By the time of the U.S. Civil War, slavery had become engrained as part of the American way of life. It is easy to look back on 1860 in 2023 goggles and say slavery is wrong and should have been abolished. Fair enough. How do you propose they did this? Slavery amounted to 74 million dollars in the Southern economy, which equates to almost 2.8 trillion in today's money. Yeah, they weren't letting that go without a fight.



Why is this all we hear about? Again Euro-centralism. Islamic populism has developed from resistance against national authority. Though not of the same volume, are the xenophobic horrors committed in the Islamic world not as grotesque as the ones by Hitler? Draw your own conclusions.



To further examine the racism of populism, let's look at another movement that no one wants to discuss. Black Lives Matter. Is this not a group borne of racial populism? Seeking to take power from the white elites and give it to the black people? Social justice warriors? Or racist trying to promote black superiority while railing against White supremacists?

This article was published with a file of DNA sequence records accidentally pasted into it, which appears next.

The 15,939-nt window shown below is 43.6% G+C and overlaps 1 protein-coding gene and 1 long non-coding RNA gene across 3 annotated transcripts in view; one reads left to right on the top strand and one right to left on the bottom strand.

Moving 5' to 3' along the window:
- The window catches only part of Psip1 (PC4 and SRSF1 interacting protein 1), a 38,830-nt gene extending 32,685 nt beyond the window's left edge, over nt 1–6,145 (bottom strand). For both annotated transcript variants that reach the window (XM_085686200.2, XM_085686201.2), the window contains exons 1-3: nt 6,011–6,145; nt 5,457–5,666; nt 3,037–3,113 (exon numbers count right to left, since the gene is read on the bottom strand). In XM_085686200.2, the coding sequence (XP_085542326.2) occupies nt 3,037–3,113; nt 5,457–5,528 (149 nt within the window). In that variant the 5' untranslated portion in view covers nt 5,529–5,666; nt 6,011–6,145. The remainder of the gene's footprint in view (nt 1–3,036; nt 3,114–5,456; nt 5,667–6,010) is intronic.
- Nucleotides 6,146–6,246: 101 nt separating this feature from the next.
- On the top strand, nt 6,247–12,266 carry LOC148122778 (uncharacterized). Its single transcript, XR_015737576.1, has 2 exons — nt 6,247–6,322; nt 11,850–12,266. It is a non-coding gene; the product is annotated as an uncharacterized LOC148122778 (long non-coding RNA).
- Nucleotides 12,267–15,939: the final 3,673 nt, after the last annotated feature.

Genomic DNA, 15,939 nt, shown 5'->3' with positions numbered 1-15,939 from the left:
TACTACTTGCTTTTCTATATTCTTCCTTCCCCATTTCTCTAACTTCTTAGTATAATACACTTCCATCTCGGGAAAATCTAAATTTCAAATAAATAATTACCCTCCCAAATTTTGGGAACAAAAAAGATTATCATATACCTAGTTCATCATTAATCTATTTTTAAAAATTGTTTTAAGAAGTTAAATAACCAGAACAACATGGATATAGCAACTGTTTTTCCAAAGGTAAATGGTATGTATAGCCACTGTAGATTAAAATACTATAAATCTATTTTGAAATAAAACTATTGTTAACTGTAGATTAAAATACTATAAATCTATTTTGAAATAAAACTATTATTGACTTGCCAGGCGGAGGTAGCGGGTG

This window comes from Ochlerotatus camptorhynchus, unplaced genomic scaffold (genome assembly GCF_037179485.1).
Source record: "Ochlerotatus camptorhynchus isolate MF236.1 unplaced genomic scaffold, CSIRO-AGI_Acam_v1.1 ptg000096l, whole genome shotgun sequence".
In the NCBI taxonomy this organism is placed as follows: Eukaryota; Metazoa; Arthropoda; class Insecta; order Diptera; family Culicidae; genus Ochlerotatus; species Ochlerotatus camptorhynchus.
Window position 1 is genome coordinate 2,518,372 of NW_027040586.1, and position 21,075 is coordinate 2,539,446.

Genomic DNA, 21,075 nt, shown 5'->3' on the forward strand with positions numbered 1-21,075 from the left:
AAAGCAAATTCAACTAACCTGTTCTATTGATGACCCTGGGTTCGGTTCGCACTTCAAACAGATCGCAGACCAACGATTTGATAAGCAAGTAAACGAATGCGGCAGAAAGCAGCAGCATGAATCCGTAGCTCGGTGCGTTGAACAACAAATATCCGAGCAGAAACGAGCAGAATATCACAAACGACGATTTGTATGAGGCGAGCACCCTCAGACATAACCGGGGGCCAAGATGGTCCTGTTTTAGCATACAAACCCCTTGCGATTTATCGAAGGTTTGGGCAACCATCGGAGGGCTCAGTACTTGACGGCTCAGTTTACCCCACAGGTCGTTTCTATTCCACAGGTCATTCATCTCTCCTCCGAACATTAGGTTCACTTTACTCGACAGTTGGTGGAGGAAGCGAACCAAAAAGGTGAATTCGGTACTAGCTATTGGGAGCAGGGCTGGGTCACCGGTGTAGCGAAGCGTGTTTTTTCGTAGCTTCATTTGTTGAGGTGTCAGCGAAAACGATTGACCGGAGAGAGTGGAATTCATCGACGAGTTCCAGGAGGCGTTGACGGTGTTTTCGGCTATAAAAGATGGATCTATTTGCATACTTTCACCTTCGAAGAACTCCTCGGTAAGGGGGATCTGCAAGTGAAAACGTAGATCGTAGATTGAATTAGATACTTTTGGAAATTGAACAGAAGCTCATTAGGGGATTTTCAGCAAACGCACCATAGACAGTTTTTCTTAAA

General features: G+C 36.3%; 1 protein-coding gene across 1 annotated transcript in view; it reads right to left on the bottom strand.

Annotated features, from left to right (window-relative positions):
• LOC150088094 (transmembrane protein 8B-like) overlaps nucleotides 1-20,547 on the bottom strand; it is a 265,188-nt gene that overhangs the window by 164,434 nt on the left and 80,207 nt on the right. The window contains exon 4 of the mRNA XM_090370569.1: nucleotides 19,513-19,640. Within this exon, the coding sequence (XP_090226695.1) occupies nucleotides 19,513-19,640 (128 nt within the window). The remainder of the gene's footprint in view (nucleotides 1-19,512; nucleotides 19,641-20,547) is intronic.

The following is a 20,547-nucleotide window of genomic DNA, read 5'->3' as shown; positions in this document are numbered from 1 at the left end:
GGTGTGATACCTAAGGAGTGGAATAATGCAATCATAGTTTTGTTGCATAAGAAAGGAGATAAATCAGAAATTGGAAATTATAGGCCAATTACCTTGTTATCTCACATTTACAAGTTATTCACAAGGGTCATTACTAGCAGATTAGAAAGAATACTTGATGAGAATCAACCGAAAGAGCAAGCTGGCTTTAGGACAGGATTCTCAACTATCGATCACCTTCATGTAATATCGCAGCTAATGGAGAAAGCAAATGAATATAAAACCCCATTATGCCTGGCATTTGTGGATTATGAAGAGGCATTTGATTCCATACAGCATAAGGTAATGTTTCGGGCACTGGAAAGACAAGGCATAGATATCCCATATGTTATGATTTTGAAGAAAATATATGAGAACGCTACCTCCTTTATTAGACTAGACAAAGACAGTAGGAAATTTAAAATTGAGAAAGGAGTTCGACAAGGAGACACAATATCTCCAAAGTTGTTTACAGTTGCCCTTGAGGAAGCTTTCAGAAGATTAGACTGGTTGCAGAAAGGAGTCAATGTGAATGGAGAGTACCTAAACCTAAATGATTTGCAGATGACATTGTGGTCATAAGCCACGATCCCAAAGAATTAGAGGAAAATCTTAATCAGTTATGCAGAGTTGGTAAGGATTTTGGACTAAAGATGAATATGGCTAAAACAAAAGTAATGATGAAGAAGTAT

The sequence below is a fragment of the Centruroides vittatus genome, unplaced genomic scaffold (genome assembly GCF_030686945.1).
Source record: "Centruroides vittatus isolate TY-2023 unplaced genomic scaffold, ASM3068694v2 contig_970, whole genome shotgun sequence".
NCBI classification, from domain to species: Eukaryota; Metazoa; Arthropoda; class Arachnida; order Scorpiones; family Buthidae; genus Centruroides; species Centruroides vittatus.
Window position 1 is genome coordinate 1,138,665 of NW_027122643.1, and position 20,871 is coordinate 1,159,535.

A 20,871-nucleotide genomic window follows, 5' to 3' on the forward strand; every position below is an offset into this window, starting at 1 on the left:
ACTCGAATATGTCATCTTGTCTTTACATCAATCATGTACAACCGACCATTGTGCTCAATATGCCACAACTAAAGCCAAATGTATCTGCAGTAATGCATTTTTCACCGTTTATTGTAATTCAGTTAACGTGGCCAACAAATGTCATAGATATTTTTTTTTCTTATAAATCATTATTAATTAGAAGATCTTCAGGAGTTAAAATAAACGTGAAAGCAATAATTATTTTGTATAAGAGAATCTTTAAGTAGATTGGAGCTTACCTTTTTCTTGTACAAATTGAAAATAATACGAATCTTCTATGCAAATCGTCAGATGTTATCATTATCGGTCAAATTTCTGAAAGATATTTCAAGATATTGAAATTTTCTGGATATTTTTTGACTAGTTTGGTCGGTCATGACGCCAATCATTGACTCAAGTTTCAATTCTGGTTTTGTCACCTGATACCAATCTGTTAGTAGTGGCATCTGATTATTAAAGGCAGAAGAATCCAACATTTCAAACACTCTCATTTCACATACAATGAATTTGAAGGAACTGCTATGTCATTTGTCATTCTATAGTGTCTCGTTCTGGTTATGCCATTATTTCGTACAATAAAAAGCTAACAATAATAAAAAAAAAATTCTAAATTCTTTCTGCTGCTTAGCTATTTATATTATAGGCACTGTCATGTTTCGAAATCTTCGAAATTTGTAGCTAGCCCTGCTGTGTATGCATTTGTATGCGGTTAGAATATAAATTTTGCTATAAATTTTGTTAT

I guess that's in the eye of the beholder. One man's ceiling is another man's floor. Have you looked at their website? They claim police were formed from slave patrols. Wait, what? So, there was no Law enforcement before slave patrols, or did it not exist in regions without slavery?



What is the tie between racism and populism across the spectrum from Islam to George Wallace to BLM? I thought you might ask that, Nationalism. To most, the word spurns images of Klan robes, Confederate flags, and Nazi rallies. No one ever thinks of Malcolm X, a black nationalist who practiced Islam.



Black nationalism does not get the same exposure as white nationalism because of the magnitude. To get to the root of all this, one must ask themselves a tricky question and give an honest answer.